My father left a mud-hut village in Pakistan to come to America, hoping to receive some technical training. He hadn’t counted on falling for America, but that’s what happens to unsuspecting visitors. And the world is becoming a better place for it.
Dad enrolled at North Carolina State University more than 50 years ago and earned an engineering degree. On a brief return to Pakistan, he met my mother at a wedding – their own. As you might have guessed, it was an arranged marriage.
The prefabricated couple decided to spend “just a few years’’ in the United States because of the job opportunities here. But they took on more of America than they had bargained for.
That immigrant passion for America was first described to me by a university president who noticed that foreign students are susceptible to a peculiar effect that warps their plans and bends their dreams. If they return to their homeland, they wish it were more like America, and will work to make it so. Often they choose not to go home, or choose to return to America after a while.
Once you’re crazy in love with America, you begin to see life in a cockeyed manner, even if you try to resist it. You begin to believe you can pen the script of your own life, instead of allowing your family or your culture to write it for you. You sulk on your visits back home that life there is too corrupt or inefficient or limiting.
And while you’re concerned about that legendary permissiveness in America, you also sense that these Americans aren’t overly uptight, and something feels right about that. And when your children begin to drift from your heritage, as was the case with me and my father’s other children, you might stay awake late fuming about this country, but you suspect your destiny is tied inextricably with it.
That drifting involves a certain liberty, which has its roots all the way back to the settlement of this country by seekers of religious freedom. That basic value, fought and died for, has protected freedom of conscience to worship – or not – as one will.
Similarly, that freedom is helping (slowly) moderate latter-day Islam, as Gallup and Pew polls of Muslim-Americans have shown.
America, stunningly, hasn’t witnessed a major terrorist incident succeed on its soil since 9/11. This may be due to luck, prayer, and outstanding work on the part of government workers; but there is another reason that would-be terrorists have failed to make a dent here since that black September day.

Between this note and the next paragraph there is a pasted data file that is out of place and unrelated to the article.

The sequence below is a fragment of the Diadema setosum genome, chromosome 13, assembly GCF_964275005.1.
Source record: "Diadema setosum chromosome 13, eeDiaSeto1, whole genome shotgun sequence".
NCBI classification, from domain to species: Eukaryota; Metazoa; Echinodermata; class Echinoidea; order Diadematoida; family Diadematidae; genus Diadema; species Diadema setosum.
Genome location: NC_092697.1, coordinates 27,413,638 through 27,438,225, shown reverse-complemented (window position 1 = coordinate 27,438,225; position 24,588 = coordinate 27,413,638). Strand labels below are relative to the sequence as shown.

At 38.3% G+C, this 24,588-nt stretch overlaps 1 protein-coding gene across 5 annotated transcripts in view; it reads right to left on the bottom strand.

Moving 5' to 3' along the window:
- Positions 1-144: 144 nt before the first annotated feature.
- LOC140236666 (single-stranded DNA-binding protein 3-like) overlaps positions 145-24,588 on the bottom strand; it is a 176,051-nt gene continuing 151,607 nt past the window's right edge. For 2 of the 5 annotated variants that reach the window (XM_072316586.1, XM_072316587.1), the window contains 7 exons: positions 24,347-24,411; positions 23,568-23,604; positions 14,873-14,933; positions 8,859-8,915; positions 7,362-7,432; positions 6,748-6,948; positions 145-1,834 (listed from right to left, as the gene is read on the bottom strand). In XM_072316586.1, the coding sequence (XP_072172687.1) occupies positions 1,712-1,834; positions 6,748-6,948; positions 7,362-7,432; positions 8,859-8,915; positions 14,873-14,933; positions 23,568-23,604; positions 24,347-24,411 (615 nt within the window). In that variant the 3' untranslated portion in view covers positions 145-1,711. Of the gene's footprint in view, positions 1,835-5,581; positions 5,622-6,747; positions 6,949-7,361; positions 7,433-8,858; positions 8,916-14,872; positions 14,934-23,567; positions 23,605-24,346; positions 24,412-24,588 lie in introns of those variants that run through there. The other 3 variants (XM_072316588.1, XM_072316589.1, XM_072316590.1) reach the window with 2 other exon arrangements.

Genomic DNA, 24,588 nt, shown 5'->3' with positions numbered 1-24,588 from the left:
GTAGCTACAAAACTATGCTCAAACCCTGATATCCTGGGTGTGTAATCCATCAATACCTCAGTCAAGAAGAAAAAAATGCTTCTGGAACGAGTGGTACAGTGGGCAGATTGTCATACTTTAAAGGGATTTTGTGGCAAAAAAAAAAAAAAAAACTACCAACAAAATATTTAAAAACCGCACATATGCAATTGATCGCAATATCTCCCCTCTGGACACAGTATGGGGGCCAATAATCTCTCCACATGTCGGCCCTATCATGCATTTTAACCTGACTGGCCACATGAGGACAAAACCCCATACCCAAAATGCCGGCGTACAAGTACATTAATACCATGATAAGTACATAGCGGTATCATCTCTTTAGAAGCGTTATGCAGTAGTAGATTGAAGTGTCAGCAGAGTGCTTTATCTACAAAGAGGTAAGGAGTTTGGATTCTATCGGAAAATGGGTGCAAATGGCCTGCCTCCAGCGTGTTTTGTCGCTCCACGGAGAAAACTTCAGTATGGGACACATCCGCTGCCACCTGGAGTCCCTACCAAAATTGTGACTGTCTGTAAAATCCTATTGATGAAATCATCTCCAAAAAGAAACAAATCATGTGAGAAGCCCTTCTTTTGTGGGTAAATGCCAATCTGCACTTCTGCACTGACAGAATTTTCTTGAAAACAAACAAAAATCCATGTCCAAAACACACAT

“A lot of these guys lose the jihadi, desert spirit,’’ an intelligence agent told Newsweek a few years ago. “They get families, they get jobs and they lose the fire in the belly. Welcome to America.”
My parents rued that my older brother and I were growing up “much less Pakistani’’ than they’d hoped, but they made peace with it.
Still, they tried another strategy with their youngest son, sending him to Islamabad to be immersed in their traditional values. In an eerie recapitulation, he decided to come to the US for an education. He returned briefly to Pakistan to take part in an arranged marriage, brought his bride to the United States hoping to spend “just a few years” establishing a career as a physician, and well, you know the rest.
He and his wife realized they’re here to stay. They hear me talk about the idea of an “America effect” and they nod. They have caught it, or it has caught them.
Their bright-eyed young daughters, 10 and 7, already display a happy and productive tension between traditional Pakistani values and American individualism. Puberty and adulthood will add to the tension, and will keep their parents awake at night. Their parents will second-guess why they didn’t whisk their girls back to Pakistan when they had the chance. And then, like my father before them, they will remember that crazy love that America inspires.
After navigating those teenage icebergs, they will find that America changed their approach to life, just as it has changed everything else it has touched. They will see that America gave their traditions the slack they needed to adapt to a new era.
They will be grateful for America, and so, increasingly, will the rest of the world.
Rob Asghar is a university fellow at the University of Southern California’s Center for Public Diplomacy and a member of the Pacific Council on International Policy.